THE BLOG
10/08/2014 09:17 am ET Updated Dec 06, 2017

The NVL's Season Finale Is Just the Beginning

"Athletes inspire kids to be better, and not just on the court." -- Albert Hannemann, Founder and CEO of the National Volleyball League

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The National Volleyball League wrapped up their fourth season at the 2014 Players Championships at Club Med Sandpiper Bay in Port St. Lucie, Florida this weekend. The successful Canadian team of Josh Binstock and Sam Schachter captured the men's title, while favorites Priscilla Lima and Karolina Sowala took their fifth of six, nearly sweeping the season. And while all eyes were on the pro's, the NVL's Founder and CEO Albert Hannemann worked tirelessly behind the scenes to continue his and the NVL's mission, to teach and grow the game of beach volleyball.

The National Volleyball League was created in 2010 when the AVP went bankrupt for the second time. Al-B Hannemann, who played on the AVP tour for 18 years and witnessed those league stoppages, wanted to create a different league for players, by players, that would be sustainable. He added co-founder Molly Menard both as a player and CFO, and together with Club Med, they have built the first ever beach volleyball academy in the United States. Hanneman's goal with the startup league? "We just want to be the center for beach volleyball in the US."

If you haven't heard, the interest and participation in beach volleyball is emerging all over the country. It's been added as a NCAA sport and scholarships are being offered for the 2015 school year, and by 2016 over 200 universities will be adding beach volleyball. The NVL is not only a professional league, but they've started their own junior program as well called NVL Rox (soon to be re-named NVL Rize).

Hennemann is all in, as he and his family of five have moved from California to Port St. Lucie to run the NVL Club Med Beach Volleyball Academy. Think of him as the Nick Bollettieri of beach volleyball. "I would have never moved here if I didn't think this would change the sport dramatically. Parents have been looking for this, beach volleyball is out of control and we need to give kids more opportunities to play. And having the pros to teach them is the biggest difference maker. There's a league behind this academy, and that's never happened before. I'm more passionate about developing young players than the tour."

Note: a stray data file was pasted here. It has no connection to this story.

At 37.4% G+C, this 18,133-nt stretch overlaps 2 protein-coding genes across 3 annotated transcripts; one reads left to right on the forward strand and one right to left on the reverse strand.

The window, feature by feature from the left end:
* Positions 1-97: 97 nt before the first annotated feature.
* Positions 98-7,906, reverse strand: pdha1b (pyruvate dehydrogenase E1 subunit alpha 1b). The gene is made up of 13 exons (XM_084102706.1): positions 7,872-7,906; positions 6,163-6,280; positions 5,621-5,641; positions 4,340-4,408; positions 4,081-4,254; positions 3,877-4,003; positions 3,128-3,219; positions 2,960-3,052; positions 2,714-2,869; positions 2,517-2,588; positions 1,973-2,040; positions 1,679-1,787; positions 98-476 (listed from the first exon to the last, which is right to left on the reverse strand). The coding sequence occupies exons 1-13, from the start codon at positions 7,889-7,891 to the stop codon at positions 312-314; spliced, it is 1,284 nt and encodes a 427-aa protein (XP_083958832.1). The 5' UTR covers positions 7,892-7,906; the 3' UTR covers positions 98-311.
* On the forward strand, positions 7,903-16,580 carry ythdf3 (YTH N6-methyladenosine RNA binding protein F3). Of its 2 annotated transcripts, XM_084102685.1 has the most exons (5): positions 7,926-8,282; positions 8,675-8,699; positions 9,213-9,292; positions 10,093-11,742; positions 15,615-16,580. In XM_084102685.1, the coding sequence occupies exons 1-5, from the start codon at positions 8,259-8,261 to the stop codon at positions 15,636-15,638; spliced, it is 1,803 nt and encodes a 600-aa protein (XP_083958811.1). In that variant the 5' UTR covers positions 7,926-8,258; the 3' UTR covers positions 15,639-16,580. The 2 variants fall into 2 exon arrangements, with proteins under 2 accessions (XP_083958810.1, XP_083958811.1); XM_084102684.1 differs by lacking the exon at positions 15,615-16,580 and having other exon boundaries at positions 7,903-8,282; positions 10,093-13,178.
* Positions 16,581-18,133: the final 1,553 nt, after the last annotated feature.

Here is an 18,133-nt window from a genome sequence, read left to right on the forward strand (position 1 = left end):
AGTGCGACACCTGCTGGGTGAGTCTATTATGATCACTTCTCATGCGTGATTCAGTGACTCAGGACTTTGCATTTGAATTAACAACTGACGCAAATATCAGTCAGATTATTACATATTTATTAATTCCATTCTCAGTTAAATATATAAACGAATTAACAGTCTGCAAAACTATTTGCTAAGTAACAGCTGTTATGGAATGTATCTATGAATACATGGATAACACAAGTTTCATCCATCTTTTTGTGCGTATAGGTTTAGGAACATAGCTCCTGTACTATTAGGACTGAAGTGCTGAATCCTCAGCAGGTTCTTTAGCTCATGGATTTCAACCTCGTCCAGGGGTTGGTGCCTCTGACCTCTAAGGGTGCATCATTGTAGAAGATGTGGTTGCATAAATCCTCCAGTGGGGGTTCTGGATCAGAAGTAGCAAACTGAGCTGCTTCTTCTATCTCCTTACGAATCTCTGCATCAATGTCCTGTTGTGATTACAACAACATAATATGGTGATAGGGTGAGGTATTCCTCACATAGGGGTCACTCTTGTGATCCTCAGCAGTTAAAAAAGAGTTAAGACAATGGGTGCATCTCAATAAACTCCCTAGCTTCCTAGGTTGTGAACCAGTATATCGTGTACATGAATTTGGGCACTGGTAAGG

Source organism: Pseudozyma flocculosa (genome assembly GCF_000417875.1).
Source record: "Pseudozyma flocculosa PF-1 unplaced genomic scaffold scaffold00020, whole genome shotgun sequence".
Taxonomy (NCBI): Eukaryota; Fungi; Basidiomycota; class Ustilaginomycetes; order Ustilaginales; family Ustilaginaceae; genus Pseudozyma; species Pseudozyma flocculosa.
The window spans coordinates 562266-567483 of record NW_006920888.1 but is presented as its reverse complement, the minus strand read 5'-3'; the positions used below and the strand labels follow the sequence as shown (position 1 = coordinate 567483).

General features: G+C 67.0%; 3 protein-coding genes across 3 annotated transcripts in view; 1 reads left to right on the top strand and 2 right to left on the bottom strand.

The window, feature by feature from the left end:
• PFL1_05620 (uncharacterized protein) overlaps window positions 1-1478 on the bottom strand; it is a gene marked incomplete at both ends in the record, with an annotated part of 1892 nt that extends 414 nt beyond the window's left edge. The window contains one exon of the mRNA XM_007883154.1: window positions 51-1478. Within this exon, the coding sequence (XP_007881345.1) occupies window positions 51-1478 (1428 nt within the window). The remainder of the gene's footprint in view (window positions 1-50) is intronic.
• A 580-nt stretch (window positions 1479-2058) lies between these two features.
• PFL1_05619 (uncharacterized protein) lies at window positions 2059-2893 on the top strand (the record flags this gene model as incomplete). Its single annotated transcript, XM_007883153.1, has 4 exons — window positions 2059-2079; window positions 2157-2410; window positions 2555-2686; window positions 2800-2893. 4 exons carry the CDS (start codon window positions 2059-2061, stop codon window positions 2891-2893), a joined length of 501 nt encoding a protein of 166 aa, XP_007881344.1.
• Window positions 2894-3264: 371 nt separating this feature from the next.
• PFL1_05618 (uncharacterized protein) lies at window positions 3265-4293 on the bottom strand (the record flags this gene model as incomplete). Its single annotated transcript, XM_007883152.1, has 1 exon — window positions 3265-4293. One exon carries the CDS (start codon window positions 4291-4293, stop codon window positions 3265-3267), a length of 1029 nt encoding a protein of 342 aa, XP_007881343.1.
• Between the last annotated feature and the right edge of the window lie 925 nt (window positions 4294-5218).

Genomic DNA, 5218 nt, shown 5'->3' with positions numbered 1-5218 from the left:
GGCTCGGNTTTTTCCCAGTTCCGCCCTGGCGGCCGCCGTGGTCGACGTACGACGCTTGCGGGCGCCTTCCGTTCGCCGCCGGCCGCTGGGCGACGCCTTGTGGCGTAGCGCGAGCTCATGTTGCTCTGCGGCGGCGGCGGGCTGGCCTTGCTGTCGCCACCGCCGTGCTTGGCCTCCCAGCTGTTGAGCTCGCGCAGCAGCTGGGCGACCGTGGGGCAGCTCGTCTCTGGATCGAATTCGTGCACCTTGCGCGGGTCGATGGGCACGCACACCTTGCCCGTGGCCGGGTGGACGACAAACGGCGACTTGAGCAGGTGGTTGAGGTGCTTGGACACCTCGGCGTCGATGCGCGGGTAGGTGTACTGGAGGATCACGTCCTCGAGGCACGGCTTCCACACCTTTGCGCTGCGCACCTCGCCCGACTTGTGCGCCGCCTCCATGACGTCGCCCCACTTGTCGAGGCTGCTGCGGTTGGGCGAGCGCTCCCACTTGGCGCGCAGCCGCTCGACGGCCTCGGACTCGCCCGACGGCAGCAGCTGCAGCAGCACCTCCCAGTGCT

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It appears several of the leagues players share and embrace Al-B's passion, and the NVL's grass roots philosophy and initiatives. The athletes willingly and happily host free clinics and tournaments for fans and juniors in every city they play. It's a very small yet family friendly league, which has nowhere to go but up. Austin Rester played 6 seasons on the AVP circuit before it folded in 2010, but stuck with the NVL when Donald Sun resurrected the AVP in 2011. "For me, what's beautiful about the NVL is how much they've involved the junior game. I coach full time in San Diego, and this is exactly what I want to do with my time; give back to juniors, be competitive, and have fun. Kids and growing the game is the heart of this tour."

Though the focus has been on the development and teaching of junior players, the NVL has expansion plans for its tour in 2015. There will be ten events instead of six, the prize money will increase, and Al-B is stoked to have added a 48 foot big rig to the NVL's list of assets. "We're like a circus now, we can take everything with us!"

It's a high wire act, starting the NVL from the ground up, and much like the trapeze on Club Med's property, anything can happen in the world of sports. But it seems for now the National Volleyball League is on solid sand. It will be interesting to see if they can lure top talent while developing young athletes, and truly become their tagline, the soul of beach volleyball.